Worldwide, more than 75% of children on dialysis are currently being dialyzed by peri­toneal dialysis, [5],[6] with automated peritoneal dialysis (APD) being considered the best option for pediatric dialysis with many advantages over HD. [6] However, in our unit, 95.2% of children received chronic HD. In our center, the option of APD is not well established for chronic dialysis for technical reasons and issues related to parental parti­cipation, which is required for peritoneal dialysis (PD). Nevertheless, the 2005 USRDS annual report noted a re-emergence of HD as the modality of choice over PD. Currently, in the United States, more than two thirds of pediatric patients receive HD rather than APD. [4]

The estimated prevalence of ESRD in Jordan in our study was 14.5 per million children, which is considered low relative to other reports. [7] However, the youngest age in our study was six indicating that some younger patients were not offered dialysis for tech­nical reasons related to HD in this group. This underestimated ESRD in our group relative to other populations. [3]

The reported incidence of ESRD varies from one place to another. In the 1991 report of the European Renal Association (ERA), the average incidence of new patients accepted for RRT was reported as 4 - 6 per million children per year for patients less than 15 years of age, [8] whereas the incidence of pediatric ESRD in the United States was 13 per million children per year in the 0 -19 age group. [3] In 2005, our estimated incidence was 7.5 patients per million children per year.

The etiology of the primary disease that results in ESRD in children differs substantially from that in the adult population; structural renal disease predominates especially in younger children. [9] Data from the USRDS annual report shows an increased frequency of acquired primary glomerulonephritis, which is beco­ming the most common cause of pediatric ESRD in more than 30% of patients. [3] Our study found acquired glomerulopathy in 31% of the children with ESRD, which is comparable to the above percentages and those from other developed and developing countries.[3],[10],[11]

Oxalosis comprised 16.7% of the cases in our children. This is striking but has been reported by others in the region [11],[12] and probably reflects the high incidence of consanguineous marriages in Jordan, similar to the rest of the Arab world. This also explains the higher than expected percentage of other hereditary diseases.

Another striking feature is the relatively high percentage of patients with neurogenic bladder as a cause of ESRD. This can be explained by late referral of these patients and decreased awareness of the importance of early detection and referral of children with neurogenic bladders.

Other causes of ESRD among our group including reflux nephropathy are comparable to other reports elsewhere.[3],[10],[11],[12]

Renal transplantation in the pediatric age group is considered the best modality of RRT, [1],[4] and is strongly favored to any form of dialysis.[3],[4] Around 30% of our children were transplanted which is much lower than most reports coming from the western world where more than 66% of children are transplanted.[4] We can explain our low percentage of transplantation by the fact that our first pediatric renal transplant was performed in April 2003 and a relatively high percentage of our patients have oxalosis, which requires combined liver and kidney transplantation, an option that is not avail­able in our center.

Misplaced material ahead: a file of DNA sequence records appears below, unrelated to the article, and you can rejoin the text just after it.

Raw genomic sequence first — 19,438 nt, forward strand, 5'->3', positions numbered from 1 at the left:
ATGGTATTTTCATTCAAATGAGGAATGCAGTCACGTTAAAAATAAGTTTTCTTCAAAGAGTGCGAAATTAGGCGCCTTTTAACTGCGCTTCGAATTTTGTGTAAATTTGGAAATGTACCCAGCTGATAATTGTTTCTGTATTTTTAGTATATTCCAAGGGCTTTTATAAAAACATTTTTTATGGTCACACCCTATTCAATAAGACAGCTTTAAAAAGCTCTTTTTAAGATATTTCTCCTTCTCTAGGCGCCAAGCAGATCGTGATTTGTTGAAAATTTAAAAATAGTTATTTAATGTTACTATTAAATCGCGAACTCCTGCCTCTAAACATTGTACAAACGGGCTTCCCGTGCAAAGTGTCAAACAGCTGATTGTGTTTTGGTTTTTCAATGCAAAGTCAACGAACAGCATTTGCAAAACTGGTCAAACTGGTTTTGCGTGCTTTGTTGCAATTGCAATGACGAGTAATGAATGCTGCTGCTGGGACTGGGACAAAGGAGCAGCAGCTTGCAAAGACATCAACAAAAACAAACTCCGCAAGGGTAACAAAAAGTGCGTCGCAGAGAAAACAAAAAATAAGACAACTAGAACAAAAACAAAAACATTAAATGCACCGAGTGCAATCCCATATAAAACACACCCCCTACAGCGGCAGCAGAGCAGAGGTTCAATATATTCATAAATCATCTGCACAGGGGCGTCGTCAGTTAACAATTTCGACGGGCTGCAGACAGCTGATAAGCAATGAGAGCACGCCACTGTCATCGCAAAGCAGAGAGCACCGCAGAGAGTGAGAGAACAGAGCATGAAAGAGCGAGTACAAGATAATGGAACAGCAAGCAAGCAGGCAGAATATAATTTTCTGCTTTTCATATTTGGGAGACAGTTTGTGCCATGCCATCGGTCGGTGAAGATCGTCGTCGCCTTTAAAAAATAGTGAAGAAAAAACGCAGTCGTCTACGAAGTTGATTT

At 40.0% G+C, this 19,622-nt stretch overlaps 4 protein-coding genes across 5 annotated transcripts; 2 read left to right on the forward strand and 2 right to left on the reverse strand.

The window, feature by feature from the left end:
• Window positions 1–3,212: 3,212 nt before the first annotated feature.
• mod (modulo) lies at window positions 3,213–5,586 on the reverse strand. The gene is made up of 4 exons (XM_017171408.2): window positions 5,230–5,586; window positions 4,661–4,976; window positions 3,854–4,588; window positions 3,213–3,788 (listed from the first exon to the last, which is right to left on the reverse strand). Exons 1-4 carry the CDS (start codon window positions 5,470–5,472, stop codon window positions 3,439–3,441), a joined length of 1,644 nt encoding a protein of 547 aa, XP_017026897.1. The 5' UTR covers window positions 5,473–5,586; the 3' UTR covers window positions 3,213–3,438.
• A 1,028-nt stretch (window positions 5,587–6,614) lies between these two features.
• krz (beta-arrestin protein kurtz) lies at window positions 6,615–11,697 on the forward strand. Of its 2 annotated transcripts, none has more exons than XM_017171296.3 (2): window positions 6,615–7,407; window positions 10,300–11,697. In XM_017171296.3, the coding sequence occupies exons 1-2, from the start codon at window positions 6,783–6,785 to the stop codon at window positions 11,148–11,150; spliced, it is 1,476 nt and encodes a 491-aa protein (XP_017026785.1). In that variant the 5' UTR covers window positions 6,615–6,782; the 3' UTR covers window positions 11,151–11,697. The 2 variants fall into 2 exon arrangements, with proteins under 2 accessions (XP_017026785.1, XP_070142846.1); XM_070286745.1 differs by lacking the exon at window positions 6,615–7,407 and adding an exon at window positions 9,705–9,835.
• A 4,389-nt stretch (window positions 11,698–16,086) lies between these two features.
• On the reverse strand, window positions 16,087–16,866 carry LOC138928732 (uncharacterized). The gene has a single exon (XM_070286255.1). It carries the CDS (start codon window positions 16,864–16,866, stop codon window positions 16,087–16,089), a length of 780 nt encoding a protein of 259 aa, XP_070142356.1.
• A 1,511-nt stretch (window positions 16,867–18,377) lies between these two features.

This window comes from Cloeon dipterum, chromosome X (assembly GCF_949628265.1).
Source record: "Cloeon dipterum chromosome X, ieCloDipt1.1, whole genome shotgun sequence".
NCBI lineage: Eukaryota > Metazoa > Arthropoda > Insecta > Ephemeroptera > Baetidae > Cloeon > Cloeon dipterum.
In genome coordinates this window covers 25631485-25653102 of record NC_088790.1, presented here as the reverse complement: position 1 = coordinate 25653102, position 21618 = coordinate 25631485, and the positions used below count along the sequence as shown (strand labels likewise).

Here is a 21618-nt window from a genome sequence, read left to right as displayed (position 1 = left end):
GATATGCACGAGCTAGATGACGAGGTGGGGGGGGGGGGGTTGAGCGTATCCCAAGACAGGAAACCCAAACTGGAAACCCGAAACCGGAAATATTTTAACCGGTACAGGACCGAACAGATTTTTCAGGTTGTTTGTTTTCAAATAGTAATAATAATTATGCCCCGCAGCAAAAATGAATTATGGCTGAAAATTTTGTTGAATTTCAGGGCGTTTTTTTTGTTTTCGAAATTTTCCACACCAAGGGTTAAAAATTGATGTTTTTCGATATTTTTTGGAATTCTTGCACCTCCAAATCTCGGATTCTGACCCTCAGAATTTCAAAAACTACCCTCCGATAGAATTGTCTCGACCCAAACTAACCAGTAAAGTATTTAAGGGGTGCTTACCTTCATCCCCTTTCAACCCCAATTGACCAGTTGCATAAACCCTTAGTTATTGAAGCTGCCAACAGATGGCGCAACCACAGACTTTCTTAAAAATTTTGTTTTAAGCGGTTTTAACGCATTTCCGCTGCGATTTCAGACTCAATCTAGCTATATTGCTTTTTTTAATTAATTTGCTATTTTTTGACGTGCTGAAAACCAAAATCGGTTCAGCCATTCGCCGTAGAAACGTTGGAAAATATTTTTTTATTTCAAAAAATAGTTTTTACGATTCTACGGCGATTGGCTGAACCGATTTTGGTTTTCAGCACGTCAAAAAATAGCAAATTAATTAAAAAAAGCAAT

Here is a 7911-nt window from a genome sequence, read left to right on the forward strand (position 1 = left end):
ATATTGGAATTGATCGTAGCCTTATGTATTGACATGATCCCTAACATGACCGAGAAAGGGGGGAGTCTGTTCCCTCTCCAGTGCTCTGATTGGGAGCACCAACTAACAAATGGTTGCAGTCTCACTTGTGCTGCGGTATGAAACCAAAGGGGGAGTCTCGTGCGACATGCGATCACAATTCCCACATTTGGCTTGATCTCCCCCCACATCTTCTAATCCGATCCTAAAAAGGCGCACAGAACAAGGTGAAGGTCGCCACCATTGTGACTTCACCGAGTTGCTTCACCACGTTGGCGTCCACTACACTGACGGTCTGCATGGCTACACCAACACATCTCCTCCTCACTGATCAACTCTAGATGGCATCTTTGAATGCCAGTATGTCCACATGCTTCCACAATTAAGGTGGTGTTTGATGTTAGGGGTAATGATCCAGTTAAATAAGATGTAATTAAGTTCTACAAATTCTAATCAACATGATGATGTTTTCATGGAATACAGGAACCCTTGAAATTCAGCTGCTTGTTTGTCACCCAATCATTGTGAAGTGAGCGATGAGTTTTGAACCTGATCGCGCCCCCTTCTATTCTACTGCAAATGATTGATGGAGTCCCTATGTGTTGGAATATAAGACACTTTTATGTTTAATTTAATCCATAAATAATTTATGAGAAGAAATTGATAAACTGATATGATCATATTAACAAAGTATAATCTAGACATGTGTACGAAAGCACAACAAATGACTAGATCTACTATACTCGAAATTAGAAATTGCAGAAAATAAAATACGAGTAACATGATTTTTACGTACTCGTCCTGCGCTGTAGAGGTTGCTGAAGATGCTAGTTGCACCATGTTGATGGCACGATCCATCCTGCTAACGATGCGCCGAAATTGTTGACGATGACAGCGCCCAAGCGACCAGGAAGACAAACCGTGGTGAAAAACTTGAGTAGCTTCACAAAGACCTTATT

That actuarial one and a three year graft survival of 87.5% and 72.5%, respectively, is lower than expected especially when all our patients received transplants from live donors.[13] Although these percentages are similar to many other centers in the deve­loping and developed world,[7] they indicate room for better development of surgical and medical care of transplanted children in our center. We conclude that the incidence and prevalence of ESRD among Jordanian children is generally comparable to other populations. There is a need to establish a national registry system to better define the etiologies and other demographic features of pediatric ESRD in Jordan.

References

1McDonald SP, Craig JC. Long-term survival of children with end-stage renal disease. N Engl J Med 2004;350:2654-62.
2USRDS: Excerpts from the United States Renal Data System 1998 Annual Data Report. Incidence and prevalence of ESRD. Am J Kidney Dis 1998;32 Suppl 1:S38-S49.
3Tejani A, Harmon WE. Clinical transplantation. In: Barrat TM, Avner ED, Harmon WE, eds. Pediatric Nephrology. Baltimore: Lippincott, Williams & Wilkins, 1999:1309-37.
4USRDS 2005: Annual Data Report Pediatric ESRD. Am J Kidney Dis 2006 (suppl 1);47:S159-172.
5Leonard MB, Donaldson LA, Ho M, Geary DF. A prospective cohort study of incident maintenance dialysis in children: an NAPRTC study. Kidney Int 2003;63(2):744-55.
6Lerner GR, Warady BA, Sullivan EK, Alexander SR. Chronic dialysis in children and adolescents. The 1996 annual report of the North American Pediatric Renal Transplant Cooperative Study. Pediatr Nephrol 1999; 13(5):404-17.
7Miklovicova D, Cornelissen M, Cransberg K, Groothoff JW, Dedik L, Schroder CH. Etiology and epidemiology of end-stage renal disease in Dutch children 1987-2001. Pediatr Nephrol 2005;20(8):1136-42.
8Raine AE, Margreiter R, Brunner FP, et al. Report on management of renal failure in Europe, XXII, 1991. Nephrol Dial Transplant 1992;7 Suppl 2:7-35.
9Davis ID, Bunchman TE, Grimm PC, et al. Pediatric renal transplantation: indications and special considerations. A position paper from the Pediatric Committee of the American Society of Transplant Physicians. Pediatr Transplant 1998;2(2):117-29.
10Hattori S, Yosioka K, Honda M, et al. The 1998 report of the Japanese National Registry data on pediatric end-stage renal disease patients. Pediatr Nephrol 2002; 17(6):456-61.
11Kamoun A, Lakhoua R. End-stage renal disease of the Tunisian child: epidemiology, etiologies, and outcome. Pediatr Nephrol 1996;10(4):479-82.
12Al-Eisa AA, Samhan M, Naseef M. End­stage renal disease in Kuwaiti children: an 8-year experience. Transplant Proc 2004;36(6):1788-91.
13Seikaly M, Ho PL, Emmett L, Tejani A. The 12 th Annual Report of the North American Pediatric Renal Transplant Cooperative Study: Renal Transplantation from 1987 through 1998. Pediatr Transplant 2001;5(3):215-31.